Mixed-Species Flocking

It is not uncommon to find birds of several species flocking together. One reason may be that such flocking increases the number of eyes and ears available to detect predators and may confuse them as many individuals flee at once. Also a mixture of species can take advantage of different abilities. Just as nearsighted zebras with keen hearing associate on African plains with species such as wildebeest and giraffes with keen eyesight, so nearsighted gleaning birds such as Red-eyed Vireos move in groups (on their tropical wintering grounds) with farsighted salliers like Yellow-margined Flycatchers. The former lose some prey to the latter, but apparently are more than compensated by the latter's early detection of approaching danger. Similarly, it has been shown experimentally that chickadees and titmice are used as sentinels by Downy Woodpeckers foraging in mixed-species flocks.

Next to predator defense, however, the most popular hypothesis to explain the formation of mixed-species flocks is an increase in feeding efficiency. Flocks may function to overwhelm territorial defenses, because moving groups are able to feed in areas from which single individuals would be ejected by the "owner" of the territory. Having more individuals searching for food also increases the likelihood that a rich feeding patch will be located. By moving together in a mixed-species flock, birds with the same sorts of diets can avoid areas that have already been searched for food. Individuals in mixed flocks can also learn about new food sources from other species; tits have been observed to visit the site where a woodpecker was pecking at bark and to begin pecking in the same place. Finally, by associating with birds of different species that have somewhat different food preferences and foraging techniques, each individual faces less competition than it would in a similar flock of conspecifics.

If the feeding efficiency hypothesis is correct, then the amount of flocking should be related to the availability of food; when food is superabundant, little can be gained by flocking. A test of this hypothesis was carried out in two Ohio woodlots. One woodlot was left undisturbed; the other was provisioned in early November with an ample supply of sunflower seed and beef suet. Downy Woodpeckers, Tufted Titmice, Carolina Chickadees, Brown Creepers, and White-breasted Nuthatches all participated much less frequently in mixed-species flocks in the provisioned woodlot than they did in the control woodlot. This result supports the hypothesis that increased feeding efficiency is a major cause of mixed-species flocking.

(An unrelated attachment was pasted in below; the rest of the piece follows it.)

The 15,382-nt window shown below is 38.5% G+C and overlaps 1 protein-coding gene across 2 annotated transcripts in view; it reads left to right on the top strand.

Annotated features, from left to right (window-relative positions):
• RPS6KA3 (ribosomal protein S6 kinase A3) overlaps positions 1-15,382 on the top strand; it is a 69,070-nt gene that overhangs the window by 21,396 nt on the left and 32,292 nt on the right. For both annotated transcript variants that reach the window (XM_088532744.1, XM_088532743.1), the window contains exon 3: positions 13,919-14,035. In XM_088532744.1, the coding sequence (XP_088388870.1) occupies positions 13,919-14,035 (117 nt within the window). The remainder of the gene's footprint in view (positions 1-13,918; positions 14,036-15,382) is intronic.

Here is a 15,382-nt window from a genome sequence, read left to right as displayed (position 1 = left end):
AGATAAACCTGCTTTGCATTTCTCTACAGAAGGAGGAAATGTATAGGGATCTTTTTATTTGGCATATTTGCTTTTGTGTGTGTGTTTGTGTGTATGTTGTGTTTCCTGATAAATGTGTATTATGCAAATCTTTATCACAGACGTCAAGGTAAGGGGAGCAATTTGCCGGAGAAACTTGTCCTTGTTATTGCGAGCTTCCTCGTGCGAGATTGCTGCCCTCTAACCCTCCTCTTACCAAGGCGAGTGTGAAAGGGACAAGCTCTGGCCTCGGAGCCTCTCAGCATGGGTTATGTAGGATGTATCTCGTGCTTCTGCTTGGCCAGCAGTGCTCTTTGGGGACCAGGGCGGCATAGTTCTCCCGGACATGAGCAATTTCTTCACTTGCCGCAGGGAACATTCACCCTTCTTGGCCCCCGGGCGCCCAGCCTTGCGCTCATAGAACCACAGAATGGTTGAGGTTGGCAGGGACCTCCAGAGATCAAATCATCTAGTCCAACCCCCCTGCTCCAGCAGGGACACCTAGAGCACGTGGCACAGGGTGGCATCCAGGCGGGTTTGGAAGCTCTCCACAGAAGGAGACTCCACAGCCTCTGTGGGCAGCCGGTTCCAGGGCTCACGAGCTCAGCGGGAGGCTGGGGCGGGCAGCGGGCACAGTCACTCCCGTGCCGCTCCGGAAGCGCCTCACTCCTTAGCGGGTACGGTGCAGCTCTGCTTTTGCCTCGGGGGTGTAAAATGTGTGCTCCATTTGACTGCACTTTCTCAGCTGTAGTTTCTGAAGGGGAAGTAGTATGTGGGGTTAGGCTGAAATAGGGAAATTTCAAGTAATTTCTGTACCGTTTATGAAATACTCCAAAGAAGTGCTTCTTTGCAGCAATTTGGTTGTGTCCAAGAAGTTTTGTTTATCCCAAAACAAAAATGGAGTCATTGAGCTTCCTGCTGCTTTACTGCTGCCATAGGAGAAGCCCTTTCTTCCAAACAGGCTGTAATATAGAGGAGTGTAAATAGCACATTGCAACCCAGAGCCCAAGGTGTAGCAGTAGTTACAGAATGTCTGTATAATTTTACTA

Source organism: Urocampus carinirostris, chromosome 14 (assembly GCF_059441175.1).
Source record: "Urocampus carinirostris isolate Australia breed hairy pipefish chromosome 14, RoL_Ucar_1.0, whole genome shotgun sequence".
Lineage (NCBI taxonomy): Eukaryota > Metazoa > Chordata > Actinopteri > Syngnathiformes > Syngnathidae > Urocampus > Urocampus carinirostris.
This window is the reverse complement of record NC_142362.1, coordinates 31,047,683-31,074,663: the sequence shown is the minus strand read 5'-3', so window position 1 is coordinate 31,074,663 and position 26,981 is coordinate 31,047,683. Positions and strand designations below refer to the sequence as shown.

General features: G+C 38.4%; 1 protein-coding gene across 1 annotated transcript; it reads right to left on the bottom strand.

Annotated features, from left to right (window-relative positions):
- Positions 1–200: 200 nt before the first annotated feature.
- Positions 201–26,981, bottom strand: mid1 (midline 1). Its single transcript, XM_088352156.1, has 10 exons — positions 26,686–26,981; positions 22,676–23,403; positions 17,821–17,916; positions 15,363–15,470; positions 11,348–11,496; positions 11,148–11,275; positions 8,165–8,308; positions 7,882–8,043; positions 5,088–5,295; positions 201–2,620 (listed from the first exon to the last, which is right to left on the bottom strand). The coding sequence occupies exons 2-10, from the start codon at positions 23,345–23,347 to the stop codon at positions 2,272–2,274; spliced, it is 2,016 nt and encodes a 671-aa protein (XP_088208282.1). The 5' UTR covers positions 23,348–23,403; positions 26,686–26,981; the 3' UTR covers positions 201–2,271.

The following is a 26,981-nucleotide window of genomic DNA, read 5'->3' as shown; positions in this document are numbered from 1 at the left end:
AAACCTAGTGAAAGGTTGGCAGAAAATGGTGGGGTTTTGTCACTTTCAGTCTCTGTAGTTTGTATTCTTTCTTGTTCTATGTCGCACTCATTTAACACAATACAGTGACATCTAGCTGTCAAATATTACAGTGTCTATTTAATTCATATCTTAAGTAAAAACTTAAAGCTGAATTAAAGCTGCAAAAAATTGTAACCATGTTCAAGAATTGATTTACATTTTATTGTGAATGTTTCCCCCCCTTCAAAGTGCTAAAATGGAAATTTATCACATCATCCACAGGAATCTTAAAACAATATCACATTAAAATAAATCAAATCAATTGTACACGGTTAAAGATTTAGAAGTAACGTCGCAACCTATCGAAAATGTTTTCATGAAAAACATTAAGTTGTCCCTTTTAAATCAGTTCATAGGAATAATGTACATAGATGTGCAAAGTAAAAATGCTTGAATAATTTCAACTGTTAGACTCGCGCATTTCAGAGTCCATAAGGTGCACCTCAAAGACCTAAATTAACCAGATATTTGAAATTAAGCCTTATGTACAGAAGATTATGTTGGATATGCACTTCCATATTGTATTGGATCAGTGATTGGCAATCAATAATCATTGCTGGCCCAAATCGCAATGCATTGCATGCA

Similarly, flocks may occur because one species, in the course of its feeding, flushes prey that can be caught by the others. Such foraging associations are called commensal feeding. In Australian rain forests, Yellow Robins follow Brush Turkeys, pouncing on insects the turkeys stir up as they scratch through the dead leaves of the forest floor. Cattle Egrets "flock" with cattle and tractors for similar reasons.

There are other interesting aspects of mixed-species flocks. For instance some species appear to take the lead in forming the flock -- to serve as "nuclear" or "core" species. Such species often have conspicuous plumage or behavior. Titmice in North America (and tits in Europe and Africa) play this role, as do antbirds (which often "flock" with army ants and snap up insects their raiding columns disturb) in tropical America, babblers in tropical Asia, fairy wrens and thornbills (tit-like birds) in Australia, and Gerygone warblers in New Guinea.

Mixed-species flocks in North America are seen primarily in the nonbreeding season. They tend to have a rapid turnover of species when they are just beginning to form in the late summer as migratory species depart or pass through from more northern locations. It is not in the temperate zones, however, that such flocking reaches its highest development. Mixed-species flocks are a dominant feature in tropical moist forests -- so much so that their arrival can quickly transform an almost birdless patch of forest into an area alive with activity and calling. The composition of these tropical flocks and the complex relationships among their members are just beginning to be elucidated. Some of "our" birds join these flocks on the wintering grounds in Central and South America, and provide one reason for everyone interested in birds to make at least one trip to a tropical forest.

SEE: Flock Defense; Bird Guilds; Commensal Feeding.

Copyright ® 1988 by Paul R. Ehrlich, David S. Dobkin, and Darryl Wheye.